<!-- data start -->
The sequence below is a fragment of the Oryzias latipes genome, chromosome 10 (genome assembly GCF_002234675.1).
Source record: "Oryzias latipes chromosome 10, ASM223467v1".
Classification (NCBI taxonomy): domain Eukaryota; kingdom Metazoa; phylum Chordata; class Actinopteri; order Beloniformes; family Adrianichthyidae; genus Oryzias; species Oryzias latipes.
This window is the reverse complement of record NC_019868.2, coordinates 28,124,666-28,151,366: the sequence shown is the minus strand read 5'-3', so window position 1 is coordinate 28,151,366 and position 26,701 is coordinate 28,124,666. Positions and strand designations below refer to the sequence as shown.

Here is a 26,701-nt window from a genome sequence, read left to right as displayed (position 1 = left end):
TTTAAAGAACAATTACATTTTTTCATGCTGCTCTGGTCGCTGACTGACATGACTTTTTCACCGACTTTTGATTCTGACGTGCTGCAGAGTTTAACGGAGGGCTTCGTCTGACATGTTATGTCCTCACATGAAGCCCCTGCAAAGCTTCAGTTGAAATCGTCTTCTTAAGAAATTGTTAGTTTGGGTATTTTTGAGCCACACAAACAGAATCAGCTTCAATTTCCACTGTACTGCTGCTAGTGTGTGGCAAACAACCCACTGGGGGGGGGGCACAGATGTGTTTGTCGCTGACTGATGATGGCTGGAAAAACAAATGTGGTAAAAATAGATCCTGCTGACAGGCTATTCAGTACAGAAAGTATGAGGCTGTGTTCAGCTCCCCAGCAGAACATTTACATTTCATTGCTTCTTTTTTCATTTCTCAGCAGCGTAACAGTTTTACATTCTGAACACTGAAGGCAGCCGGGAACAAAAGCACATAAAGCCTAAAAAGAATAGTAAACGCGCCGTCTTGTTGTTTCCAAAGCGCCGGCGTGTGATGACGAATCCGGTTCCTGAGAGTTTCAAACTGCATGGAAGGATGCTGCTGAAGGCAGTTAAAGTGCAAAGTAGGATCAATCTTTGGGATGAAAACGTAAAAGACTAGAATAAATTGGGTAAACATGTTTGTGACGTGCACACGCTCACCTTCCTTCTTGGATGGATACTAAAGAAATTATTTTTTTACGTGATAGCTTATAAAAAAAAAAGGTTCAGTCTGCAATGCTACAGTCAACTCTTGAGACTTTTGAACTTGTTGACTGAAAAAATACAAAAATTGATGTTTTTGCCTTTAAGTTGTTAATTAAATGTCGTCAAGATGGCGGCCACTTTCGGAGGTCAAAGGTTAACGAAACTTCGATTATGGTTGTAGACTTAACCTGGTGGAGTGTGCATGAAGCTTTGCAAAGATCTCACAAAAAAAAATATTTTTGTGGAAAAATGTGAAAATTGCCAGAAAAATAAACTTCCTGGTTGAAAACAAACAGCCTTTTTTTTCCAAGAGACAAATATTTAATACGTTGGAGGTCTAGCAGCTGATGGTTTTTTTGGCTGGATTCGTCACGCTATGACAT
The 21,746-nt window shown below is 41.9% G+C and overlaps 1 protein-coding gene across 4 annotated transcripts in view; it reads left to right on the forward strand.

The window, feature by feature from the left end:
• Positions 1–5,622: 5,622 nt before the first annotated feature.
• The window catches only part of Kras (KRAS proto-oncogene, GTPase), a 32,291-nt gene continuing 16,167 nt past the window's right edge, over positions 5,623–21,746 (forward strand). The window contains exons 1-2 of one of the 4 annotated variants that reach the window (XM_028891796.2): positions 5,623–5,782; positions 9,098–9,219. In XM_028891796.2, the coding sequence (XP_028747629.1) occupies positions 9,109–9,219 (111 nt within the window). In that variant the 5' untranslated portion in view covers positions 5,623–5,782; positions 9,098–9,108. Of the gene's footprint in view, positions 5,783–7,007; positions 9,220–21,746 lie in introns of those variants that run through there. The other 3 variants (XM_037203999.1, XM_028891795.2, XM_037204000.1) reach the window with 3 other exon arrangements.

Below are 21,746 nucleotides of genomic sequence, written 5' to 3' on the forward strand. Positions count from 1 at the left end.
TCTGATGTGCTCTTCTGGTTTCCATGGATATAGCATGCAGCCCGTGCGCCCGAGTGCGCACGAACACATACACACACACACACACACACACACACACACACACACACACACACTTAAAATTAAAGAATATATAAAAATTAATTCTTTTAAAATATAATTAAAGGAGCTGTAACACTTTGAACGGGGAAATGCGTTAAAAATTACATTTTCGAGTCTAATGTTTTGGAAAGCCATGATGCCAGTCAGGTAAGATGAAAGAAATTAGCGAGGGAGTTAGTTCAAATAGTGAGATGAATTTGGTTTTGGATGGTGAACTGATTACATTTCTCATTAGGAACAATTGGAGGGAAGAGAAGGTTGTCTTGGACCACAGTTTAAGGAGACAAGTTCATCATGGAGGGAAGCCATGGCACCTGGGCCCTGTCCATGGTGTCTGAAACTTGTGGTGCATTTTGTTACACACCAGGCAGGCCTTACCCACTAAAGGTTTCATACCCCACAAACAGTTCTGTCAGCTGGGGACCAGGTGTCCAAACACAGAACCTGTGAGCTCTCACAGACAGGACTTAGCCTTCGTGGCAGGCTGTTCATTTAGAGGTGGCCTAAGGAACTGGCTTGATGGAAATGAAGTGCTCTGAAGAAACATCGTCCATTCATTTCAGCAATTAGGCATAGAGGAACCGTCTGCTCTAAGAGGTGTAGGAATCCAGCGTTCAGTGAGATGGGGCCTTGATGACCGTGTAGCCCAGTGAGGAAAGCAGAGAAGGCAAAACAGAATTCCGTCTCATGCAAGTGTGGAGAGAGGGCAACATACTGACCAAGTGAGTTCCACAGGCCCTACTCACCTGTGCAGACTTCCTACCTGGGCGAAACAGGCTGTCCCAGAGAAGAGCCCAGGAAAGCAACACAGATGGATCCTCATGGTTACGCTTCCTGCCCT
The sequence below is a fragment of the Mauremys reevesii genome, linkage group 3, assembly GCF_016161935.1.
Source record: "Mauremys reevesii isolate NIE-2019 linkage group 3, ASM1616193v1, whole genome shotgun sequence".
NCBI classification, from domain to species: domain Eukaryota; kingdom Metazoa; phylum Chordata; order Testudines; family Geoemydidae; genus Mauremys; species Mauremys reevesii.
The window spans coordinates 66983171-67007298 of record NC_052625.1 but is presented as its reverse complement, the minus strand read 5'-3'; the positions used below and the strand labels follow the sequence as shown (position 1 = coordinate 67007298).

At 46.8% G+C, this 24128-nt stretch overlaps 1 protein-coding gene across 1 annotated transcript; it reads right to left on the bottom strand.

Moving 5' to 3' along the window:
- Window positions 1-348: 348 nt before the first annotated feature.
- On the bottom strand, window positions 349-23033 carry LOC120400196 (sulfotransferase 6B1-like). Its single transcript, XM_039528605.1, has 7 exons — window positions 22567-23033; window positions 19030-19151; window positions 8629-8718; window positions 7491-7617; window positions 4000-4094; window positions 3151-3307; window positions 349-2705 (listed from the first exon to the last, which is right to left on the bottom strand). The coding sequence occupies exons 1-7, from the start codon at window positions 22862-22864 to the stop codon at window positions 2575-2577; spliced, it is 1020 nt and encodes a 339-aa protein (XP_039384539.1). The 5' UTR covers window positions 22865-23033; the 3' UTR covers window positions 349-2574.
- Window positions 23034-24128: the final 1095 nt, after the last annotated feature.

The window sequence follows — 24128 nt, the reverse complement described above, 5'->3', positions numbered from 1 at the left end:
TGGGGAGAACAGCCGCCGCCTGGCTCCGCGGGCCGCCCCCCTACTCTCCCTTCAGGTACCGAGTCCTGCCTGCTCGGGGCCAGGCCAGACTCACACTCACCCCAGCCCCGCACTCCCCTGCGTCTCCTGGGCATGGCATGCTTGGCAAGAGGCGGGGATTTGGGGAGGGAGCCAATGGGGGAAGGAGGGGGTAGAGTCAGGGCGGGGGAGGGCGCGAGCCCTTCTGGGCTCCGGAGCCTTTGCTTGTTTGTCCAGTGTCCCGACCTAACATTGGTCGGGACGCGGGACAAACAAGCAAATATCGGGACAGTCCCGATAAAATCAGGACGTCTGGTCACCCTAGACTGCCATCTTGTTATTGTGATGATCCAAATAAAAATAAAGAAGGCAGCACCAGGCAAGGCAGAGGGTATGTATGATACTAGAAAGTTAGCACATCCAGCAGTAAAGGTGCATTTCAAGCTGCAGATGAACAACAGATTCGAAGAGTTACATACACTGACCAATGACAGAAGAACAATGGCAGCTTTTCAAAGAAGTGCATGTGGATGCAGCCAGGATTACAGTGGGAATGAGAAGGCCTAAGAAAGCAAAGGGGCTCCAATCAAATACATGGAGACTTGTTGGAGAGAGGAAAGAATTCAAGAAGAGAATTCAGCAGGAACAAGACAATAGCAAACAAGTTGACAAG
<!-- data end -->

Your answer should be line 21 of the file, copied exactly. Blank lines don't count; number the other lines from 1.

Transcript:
- Window positions 23034-24128: the final 1095 nt, after the last annotated feature.